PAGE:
I didn’t expect the 4-mile hill run I took the other day to be anything more than a standard workout. But as I got about 10 minutes into the run and started to climb with the hilly grade, I receive another life lesson reminder. I became aware of  how much my beliefs and habits play a role in what I am able to accomplish. As I tuned into what was going on in my mind, I was able to get beyond what I had let become obstacles and achieve a higher performance.

Here  are the obstacles I got in touch with and lessons learned:

Obstacle: I realized that I had established certain points in this routine run where I told myself that the grade was too steep and I allowed my pace to transition from run to walk.

Lesson:
I had come to let the points in the road dictate my pace without even considering what may be possible. Over the course of time, I had developed the habit to stop at certain points without pushing myself. I let myself believe it was too hard without even trying.

Obstacle: When I became aware of how I was holding myself back, I made an effort to get in tune with what thoughts were attached. I realized that I had a slight fear about driving my heart and breathing rate.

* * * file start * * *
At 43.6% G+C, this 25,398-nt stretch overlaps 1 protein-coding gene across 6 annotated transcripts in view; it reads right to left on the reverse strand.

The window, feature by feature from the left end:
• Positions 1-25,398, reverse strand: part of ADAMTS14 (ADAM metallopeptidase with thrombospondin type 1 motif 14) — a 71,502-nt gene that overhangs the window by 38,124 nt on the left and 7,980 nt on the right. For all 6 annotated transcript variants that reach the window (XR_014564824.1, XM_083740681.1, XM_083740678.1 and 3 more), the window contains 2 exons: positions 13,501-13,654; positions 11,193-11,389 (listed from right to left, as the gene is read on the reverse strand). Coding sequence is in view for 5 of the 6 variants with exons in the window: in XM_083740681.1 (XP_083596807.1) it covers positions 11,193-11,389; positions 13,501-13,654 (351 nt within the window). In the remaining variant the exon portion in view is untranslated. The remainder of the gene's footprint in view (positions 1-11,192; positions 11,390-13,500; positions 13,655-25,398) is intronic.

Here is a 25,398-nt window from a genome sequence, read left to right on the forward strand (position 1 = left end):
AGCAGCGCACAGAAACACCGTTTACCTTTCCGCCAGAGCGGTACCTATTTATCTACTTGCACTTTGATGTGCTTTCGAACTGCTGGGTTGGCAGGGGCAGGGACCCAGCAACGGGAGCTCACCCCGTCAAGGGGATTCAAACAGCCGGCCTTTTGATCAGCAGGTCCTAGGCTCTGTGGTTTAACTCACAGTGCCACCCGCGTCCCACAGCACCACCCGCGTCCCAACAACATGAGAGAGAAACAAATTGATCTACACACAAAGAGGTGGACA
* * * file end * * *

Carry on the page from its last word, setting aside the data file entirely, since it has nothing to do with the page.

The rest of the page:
Lesson: I made the assumption that if I was huffing and puffing deeply at the lower part of the hill, that it would be too much for my lungs to handle as I made my way towards the top. It wasn’t until I pushed myself that I was able to discover that I could manage my breathing as I focused on it. The assumption that I had let hold me back had turned out to be totally false.

The fresh New Year is just around the corner. Maybe you, like me, are thinking about goals. As you take a look at what you’d like to create in your life, what obstacles might be holding you back? Might you discover like I did some thoughts that are pure false?

How to Consciously Create Your Day – Part 2

Last January I discovered Dr. Joe Dispenza‘s theory about how to consciously create your day, a result of my viewing the film, What the Bleep. It was one of those pieces of wisdom that stayed with me, yet I have to admit that I haven’t been able to grasp exactly how to put it to use in a practical way. This morning I think I got it.

How to consciously create your day:

  1. Start by getting a clear vision of what you want to experience or accomplish for the day
  2. Identify the steps necessary to achieve that vision
  3. Follow through on those steps